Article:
Thousands of Armenians streamed out of Nagorno-Karabakh after the Azerbaijani military reclaimed full control of the breakaway region while Turkish President Recep Tayyip Erdogan was set to visit Azerbaijan Monday in a show of support.
The Azerbaijani military routed Armenian forces in a 24-hour blitz last week, forcing the separatist authorities to agree to lay down weapons and start talks on Nagorno-Karabakh’s “reintegration” into Azerbaijan after three decades of separatist rule.
While Azerbaijan pledged to respect the rights of ethnic Armenians in the region and restore supplies after a 10-month blockade, many local residents feared reprisals and said they were planning to leave for Armenia.
The Armenian government said that 4,850 Nagorno-Karabakh residents had fled to Armenia as of midday Monday.
Demonstrators demanding Armenian Prime Minister Nikol Pashinyan’s resignation continued blocking the capital’s main avenues Monday, engaging in occasional clashes with police that sought to disperse the protests.
Nagorno-Karabakh came under the control of ethnic Armenian forces, backed by the Armenian military, in separatist fighting that ended in 1994. During a six-week war in 2020, Azerbaijan took back parts of Nagorno-Karabakh along with surrounding territory that Armenian forces had claimed during the earlier conflict.
After a Russia-brokered armistice, a contingent of about 2,000 Russian peacekeepers was sent to the region to monitor it.
In December, Azerbaijan imposed a blockade of the only road connecting Nagorno-Karabakh with Armenia, alleging that the Armenian government was using the road for mineral extraction and illicit weapons shipments to the region’s separatist forces.
Armenia charged that the closure denied basic food and fuel supplies to Nagorno-Karabakh’s approximately 120,000 people. Azerbaijan rejected the accusation, arguing the region could receive supplies through the Azerbaijani city of Aghdam — a solution long resisted by Nagorno-Karabakh authorities, who called it a strategy for Azerbaijan to gain control of the region.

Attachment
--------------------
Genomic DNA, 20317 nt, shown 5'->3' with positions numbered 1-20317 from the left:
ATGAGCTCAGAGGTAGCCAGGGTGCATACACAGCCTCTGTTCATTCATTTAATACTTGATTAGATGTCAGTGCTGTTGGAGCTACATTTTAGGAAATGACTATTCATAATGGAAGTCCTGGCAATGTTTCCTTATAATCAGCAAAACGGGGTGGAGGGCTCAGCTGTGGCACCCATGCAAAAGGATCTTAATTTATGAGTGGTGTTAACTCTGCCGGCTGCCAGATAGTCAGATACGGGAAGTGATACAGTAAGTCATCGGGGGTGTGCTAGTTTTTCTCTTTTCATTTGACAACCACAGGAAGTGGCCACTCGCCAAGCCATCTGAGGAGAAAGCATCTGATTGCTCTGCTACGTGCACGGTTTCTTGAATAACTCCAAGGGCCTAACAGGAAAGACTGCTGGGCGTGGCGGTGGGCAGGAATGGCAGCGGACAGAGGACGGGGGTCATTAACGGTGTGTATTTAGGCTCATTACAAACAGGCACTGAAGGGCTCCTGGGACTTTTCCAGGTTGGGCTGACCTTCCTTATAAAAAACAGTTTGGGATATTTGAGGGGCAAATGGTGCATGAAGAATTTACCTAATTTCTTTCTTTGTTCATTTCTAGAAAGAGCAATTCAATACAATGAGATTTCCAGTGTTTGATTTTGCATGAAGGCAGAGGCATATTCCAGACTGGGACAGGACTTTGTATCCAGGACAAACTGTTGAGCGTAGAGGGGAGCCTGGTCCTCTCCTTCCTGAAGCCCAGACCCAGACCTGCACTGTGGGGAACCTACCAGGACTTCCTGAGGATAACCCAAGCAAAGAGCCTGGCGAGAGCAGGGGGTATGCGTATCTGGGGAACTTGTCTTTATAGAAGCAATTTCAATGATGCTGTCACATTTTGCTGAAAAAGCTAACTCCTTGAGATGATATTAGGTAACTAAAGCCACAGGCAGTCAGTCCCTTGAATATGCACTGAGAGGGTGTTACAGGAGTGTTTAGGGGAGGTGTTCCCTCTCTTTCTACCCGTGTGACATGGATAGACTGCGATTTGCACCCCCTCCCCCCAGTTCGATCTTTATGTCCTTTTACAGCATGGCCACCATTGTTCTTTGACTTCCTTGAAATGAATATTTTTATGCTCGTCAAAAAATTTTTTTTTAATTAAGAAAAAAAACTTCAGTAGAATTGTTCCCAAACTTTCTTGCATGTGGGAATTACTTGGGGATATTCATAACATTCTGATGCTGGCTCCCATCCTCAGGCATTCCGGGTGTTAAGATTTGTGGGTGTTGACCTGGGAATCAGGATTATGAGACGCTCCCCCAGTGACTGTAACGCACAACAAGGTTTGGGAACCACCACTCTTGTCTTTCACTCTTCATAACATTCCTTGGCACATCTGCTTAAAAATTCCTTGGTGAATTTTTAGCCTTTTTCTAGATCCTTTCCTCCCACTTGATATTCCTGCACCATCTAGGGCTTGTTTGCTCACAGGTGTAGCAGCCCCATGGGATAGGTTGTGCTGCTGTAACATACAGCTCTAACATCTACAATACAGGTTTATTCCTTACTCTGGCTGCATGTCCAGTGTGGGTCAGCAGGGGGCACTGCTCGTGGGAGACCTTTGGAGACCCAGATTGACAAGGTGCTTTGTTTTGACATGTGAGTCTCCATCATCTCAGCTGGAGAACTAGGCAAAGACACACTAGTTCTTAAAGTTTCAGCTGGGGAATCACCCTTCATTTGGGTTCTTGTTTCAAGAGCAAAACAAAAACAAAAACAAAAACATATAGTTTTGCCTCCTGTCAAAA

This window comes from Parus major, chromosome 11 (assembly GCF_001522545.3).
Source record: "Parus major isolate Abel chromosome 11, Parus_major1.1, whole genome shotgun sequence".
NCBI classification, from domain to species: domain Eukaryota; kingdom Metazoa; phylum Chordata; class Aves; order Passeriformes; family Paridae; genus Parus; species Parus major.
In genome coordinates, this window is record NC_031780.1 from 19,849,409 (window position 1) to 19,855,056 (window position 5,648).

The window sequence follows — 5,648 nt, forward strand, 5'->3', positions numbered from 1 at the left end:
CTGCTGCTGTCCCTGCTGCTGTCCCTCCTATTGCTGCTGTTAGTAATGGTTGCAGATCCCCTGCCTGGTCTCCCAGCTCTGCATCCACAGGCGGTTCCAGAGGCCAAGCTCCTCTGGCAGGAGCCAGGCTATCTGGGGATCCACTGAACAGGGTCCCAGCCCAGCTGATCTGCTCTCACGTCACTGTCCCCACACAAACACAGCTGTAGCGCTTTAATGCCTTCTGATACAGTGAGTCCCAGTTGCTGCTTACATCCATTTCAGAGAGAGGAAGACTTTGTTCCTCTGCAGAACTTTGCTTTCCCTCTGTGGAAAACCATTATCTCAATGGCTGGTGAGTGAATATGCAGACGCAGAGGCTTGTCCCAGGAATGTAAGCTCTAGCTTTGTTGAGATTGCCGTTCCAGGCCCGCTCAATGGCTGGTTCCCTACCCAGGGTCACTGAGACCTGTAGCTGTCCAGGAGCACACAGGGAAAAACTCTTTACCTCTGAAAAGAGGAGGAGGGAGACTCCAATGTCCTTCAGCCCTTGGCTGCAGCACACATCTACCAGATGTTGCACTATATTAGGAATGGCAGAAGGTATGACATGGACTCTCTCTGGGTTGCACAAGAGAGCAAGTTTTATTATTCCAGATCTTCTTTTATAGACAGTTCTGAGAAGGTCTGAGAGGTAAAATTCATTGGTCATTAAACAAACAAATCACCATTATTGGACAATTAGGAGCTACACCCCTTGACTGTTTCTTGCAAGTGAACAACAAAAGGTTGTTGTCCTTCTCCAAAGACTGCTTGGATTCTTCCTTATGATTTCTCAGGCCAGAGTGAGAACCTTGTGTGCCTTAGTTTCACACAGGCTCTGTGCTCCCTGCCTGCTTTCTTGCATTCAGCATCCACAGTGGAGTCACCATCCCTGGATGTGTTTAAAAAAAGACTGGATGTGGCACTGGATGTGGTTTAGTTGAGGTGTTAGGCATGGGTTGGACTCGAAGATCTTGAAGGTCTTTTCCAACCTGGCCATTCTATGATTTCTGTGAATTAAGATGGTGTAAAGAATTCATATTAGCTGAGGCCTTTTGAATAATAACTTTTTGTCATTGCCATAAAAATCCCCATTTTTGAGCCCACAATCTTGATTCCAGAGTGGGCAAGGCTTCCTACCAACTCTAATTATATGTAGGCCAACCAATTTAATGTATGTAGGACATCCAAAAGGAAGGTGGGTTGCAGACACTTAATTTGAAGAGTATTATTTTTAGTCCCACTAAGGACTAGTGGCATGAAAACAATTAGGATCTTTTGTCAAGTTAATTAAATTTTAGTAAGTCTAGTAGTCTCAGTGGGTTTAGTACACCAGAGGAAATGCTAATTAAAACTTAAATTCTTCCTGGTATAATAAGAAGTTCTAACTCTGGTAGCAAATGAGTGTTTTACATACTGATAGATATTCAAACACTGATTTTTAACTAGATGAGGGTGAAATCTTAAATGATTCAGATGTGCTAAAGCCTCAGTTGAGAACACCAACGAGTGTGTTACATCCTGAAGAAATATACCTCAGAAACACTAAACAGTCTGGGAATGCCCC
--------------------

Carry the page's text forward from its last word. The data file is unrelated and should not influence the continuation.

On Sunday, French President Emmanuel Macron pledged support for Armenia and Armenians, saying that France will mobilize food and medical aid for the population of Nagorno-Karabakh, and keep working toward a ‘’sustainable peace’’ in the region.
“France is very vigilant about Armenia’s territorial integrity because that is what is at stake,” Macron said in an interview with France-2 and TF1 television, accusing Russia of complicity with Azerbaijan and charging that Türkiye threatens Armenia’s borders.
Erdogan’s office said he will travel to Azerbaijan’s Nakhchivan exclave for talks with Azerbaijani President Ilham Aliyev to discuss Türkiye-Azerbaijan ties and regional and global issues. Nakhchivan is cut off from the rest of Azerbaijan by Armenian territory but forms a slim border with Türkiye.
Meanwhile, senior Biden administration officials were to arrive in Armenia on Monday, a US official told Reuters.
The visit by US Agency for International Development chief Samantha Power and US State Department Acting Assistant Secretary for Europe and Eurasian Affairs Yuri Kim would be the first by senior US officials to Armenia since a ceasefire last week.
Power will meet with senior government officials and will “affirm US support for Armenia’s democracy, sovereignty, independence, and territorial integrity and commitment to address humanitarian needs stemming from Nagorno-Karabakh,” the official said.
Power will be the first USAID Administrator to go to Armenia, the official said, and will affirm the US partnership with the country and “express deep concern for the ethnic Armenian population in Nagorno-Karabakh and to discuss measures to address the humanitarian crisis there.”
“The United States is deeply concerned about reports on the humanitarian conditions in Nagorno-Karabakh and calls for unimpeded access for international humanitarian organizations and commercial traffic,” the official said.